#95: For Israel, For Palestine, For Peace

Please let me preface this with a personal note: This is my current perspective on the matter. I may be biased, but I am always willing to learn. I have known people from both sides, and I know that the truth always lies somewhere in the middle. The clearest bias that I am willing to defend, though, is a bias towards peace, cooperation, and shared humanity. Maybe we need to think more in the now than in interpretations of the past.

(I)

Israel has been the undeniable homeland of the Jewish people for millennia. Throughout its existence it has been the target of outside imperial aggressors. Over the centuries, the land has been occupied by a succession of forces, some more than others obsessed with the eradication of every last trace of Jewish life. The Persian, Macedonian, Roman and Byzantine empires, various Islamic caliphates and Crusader states, the Ottoman and finally the British Empire all laid claim to the territory. With the continued presence of antisemitic pogroms in Europe, and the weakening of the Ottoman occupation force, a return of the Jewish diaspora to the homeland became possible and led to the movement known as Zionism. Its mission became even more urgent during the rise of Hitler and the Holocaust. The United Nations finally resolved in 1947 to create the state of Israel, and partition the area known as Palestine accordingly.

Since the re-establishment of the state of Israel as the Jewish homeland, the new (and old) state has faced constant aggression by other factions newly released from Ottoman rule. The Jerusalem Riots initiated by the Arab Higher Committee of 1947 led to a Civil War. Israel was finally officially founded in 1948. Immediately, against UN intentions, Egypt, Syria, Jordan and Iraq launched the Arab-Israeli War, with other states joining in. That effort failed. Jordan and Egypt annexed Palestinian and Israeli territories. As the result of the riots and the war, the majority of Palestinians who had remained in Israel left the land or were forced to leave, but some remained and became Israeli citizens. The circumstances of the escape or expulsion of the Palestinians are of some debate, but in the end, the non-Jewish population lost their home due to a mixture of voluntary relocation, pressure or outright force. Several Israeli leaders have always criticized this expulsion or, as it is also known, catastrophe, or naqba.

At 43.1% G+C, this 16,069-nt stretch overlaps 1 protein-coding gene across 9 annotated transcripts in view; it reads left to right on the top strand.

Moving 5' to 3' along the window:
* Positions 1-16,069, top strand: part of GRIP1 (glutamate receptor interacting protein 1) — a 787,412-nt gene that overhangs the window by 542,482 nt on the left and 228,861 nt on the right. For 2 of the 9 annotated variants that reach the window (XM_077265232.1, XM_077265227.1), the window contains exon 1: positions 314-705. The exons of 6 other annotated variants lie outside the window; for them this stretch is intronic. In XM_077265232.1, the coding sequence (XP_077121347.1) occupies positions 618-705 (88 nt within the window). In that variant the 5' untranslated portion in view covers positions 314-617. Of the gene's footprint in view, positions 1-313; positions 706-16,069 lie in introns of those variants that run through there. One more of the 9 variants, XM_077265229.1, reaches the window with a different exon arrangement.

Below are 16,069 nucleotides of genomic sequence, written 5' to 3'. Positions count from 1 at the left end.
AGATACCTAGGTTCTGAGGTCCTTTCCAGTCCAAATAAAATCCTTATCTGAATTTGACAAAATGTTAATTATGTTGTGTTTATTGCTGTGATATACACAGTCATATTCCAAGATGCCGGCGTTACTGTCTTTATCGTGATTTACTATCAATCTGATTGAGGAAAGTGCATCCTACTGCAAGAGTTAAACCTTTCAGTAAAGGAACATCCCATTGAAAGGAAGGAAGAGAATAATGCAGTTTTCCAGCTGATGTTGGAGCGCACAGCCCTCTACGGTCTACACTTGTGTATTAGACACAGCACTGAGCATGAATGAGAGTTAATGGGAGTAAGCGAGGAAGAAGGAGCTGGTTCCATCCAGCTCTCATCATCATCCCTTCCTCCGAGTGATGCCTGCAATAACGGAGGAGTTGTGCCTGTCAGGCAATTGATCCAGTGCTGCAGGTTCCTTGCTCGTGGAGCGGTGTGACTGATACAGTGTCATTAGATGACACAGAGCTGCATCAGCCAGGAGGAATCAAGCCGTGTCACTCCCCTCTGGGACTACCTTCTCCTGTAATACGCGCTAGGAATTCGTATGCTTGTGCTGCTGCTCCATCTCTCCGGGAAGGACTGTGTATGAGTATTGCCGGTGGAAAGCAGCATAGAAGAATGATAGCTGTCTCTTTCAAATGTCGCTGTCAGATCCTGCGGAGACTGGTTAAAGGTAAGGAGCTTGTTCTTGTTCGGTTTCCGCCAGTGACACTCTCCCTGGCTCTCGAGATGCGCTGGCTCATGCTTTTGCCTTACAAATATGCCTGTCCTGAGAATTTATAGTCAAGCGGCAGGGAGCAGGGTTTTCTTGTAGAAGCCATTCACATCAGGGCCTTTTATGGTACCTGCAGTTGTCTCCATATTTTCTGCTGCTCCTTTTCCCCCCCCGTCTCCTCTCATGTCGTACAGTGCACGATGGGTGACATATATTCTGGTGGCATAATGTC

After years of anti-Israel terrorist attacks, in 1967, Egypt, Jordan, Syria and Iraq attacked Israel, but after Six Days, Israel won and captured the West Bank, Gaza, Sinai and the Golan Heights. The so-called “Occupied Territories” were lost due to this attack. Terrorism continued, and in 1973, Egypt and Syria again attacked during Yom Kippur, and lost again.

Since then, the peace process has seen a peace treaty between Israel and Egypt in 1979, and an uneasy peace between Israel and the Palestinians in the territories administered by Israel. The Jordan peace treaty followed in 1994. In 2000, Israel offered the return of Gaza and over 90% of the West Bank. Jerusalem was supposed to be the joint capital of both Israel and the Palestinian State. The offer was rejected by the Palestinian leadership. Nevertheless, in 2005, Israel granted independence to Gaza, hoping for the peaceful establishment of the core of a Palestinian state, and yet, Hamas has continued its campaign of terror to this day. The Palestinian people are not occupied primarily by Israel but by a leadership controlled by or allied with terrorist organizations whose solitary aim is the destruction of the Jewish homeland and its people.

Every other state on the planet has the right to exist. Yet somehow, it is seen as acceptable to problematize the very existence of Israel. “Zionism” means nothing else but the legitimate claim to the land of Israel as the Jewish homeland, and yet, it is seen as acceptable by an odd alliance of extremists on the far right and far left to approve of the label “antizionist.” When any other state in the world defends itself against aggressors and holds control over their territories, won after the attacker loses, this is seen as an acceptable victory, and yet with regards to Israel, it is called “occupation” and “settler colonialism.”

(II)

Nevertheless, the land is also home to the Palestinian populations. These dual claims are both legitimate, which complicates the fact. Who was where and when at which time in history is a question for the history books, but who is where now is a question for politics.

Certainly, Israel needs to find a way to work together with Palestinians who have lost their home, and who suffer daily from the terrorism unleashed or tolerated by their leadership. This terrorism is the cause for the Israeli security state and the deprivations imposed on innocent Palestinian civilians. If the terror stopped, peace would be possible, and what is called “occupation” could be shaped differently.